The Joseph E. Robert, Jr., Center for Surgical Care at Children’s National is home to one of only two Deep Brain Stimulation (DBS) pediatric programs in the country. Led by world-renowned physician Dr. Chima Oluigbo, this surgical treatment enables children with movement disorders such as cerebral palsy and dystonia to gain more control over their bodies.From the success of the Monte Carlo Night fundraising initiative, the Operating Room (OR) Advanced Technology Fund provided the cutting-edge equipment needed for the complex procedure. Dr. Oluigbo and his team precisely place electrodes in locations of the brain no larger than a pin point. These electrodes, similar to a pacemaker, transmit electrical impulses to areas linked to movement disorders. The treatment provides relief for symptoms such as tremors, rigidity, slowness of movement, and stiffness that do not improve with medication.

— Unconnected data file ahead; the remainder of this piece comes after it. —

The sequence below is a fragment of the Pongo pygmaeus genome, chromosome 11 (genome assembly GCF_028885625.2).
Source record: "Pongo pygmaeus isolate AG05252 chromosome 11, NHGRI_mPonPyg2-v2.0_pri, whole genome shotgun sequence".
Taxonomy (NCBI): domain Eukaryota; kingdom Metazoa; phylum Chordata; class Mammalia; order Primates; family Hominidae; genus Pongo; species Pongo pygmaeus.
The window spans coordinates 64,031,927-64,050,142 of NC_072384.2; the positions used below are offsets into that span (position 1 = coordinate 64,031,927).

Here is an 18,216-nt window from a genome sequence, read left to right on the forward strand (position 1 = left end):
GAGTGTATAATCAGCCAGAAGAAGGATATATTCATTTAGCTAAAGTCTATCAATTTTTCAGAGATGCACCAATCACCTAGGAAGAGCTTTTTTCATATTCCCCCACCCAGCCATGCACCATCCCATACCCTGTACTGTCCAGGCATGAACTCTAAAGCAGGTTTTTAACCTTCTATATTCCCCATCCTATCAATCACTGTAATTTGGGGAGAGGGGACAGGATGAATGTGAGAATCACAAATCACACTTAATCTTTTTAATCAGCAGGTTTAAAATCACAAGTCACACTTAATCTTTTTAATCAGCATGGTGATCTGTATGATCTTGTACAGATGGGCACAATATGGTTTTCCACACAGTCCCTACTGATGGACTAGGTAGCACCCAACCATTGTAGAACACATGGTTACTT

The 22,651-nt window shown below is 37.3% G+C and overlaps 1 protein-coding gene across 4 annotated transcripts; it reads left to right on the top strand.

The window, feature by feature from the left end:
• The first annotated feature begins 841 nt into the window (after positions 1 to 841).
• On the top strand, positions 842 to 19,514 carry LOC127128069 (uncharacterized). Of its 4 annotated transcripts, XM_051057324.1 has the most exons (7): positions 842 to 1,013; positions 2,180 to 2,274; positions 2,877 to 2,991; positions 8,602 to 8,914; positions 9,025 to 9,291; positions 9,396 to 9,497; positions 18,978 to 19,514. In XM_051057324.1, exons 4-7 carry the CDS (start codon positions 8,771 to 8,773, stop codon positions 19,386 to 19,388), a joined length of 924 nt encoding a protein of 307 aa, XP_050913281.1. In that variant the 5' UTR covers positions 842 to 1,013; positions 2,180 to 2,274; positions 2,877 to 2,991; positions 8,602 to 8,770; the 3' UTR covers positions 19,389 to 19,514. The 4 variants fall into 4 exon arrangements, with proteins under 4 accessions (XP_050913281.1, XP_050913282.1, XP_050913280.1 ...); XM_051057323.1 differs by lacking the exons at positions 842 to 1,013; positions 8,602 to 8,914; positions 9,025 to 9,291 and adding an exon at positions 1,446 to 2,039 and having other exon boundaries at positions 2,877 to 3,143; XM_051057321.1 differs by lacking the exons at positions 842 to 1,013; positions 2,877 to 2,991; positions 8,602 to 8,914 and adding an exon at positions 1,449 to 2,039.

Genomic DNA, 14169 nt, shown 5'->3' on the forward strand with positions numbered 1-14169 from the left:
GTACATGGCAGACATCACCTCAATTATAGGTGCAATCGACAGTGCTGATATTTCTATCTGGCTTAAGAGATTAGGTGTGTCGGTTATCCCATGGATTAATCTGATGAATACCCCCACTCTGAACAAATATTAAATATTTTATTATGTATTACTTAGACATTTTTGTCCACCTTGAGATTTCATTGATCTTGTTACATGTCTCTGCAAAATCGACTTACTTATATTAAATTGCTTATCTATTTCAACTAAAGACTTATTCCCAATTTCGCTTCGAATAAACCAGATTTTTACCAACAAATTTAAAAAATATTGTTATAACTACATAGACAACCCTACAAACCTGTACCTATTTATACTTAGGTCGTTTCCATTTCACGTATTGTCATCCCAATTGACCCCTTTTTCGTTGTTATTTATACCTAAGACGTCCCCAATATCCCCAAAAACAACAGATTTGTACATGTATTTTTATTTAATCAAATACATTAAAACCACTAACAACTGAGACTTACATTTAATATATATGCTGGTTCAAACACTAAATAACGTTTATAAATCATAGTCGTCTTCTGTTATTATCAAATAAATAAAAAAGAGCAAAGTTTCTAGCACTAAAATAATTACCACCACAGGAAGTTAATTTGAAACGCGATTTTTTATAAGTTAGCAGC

The impact of this state-of-the-art treatment was felt immediately. A 6-year-old boy with dystonia so severe that his body curved like a “C,” was one of the first patients to undergo the procedure. Six weeks later, he gained the ability to sit straight and to control his hands and legs. He was also able to smile, an improvement that brought particular joy to his parents.Another former patient, RJ, 23 years old, has had severe dystonia on his right side since he was 6 months old. It wasn’t until DBS came to Children’s National two years ago that RJ had knowledge of and access to the procedure. RJ is the first recipient of DBS at Children’s National, and is hopeful for what lies ahead.“It helps me to feel loose,” said RJ, acknowledging the benefits of DBS and the work of Dr. Oluigbo. “I feel good everywhere and I’m growing muscle, getting stronger. My right side is getting bigger and I can walk easier. I get better and better through your hard work.”As a leader in his field, Dr. Oluigbo feels that his drive to expand the DBS treatment is motivated by his drive to make a long-lasting difference in the quality of life for children. “I’ve always wanted to work with children because you have the opportunity to make an impact over the course of their entire lifespan,” he says. “I asked myself how I could best go about improving the quality of life of children with seizures, movement disorders, cerebral palsy, and other similar disorders, and that’s how I got into functional neurosurgery. Being in this position at Children’s National allows me to combine my interests and apply my knowledge and skill set to help children.”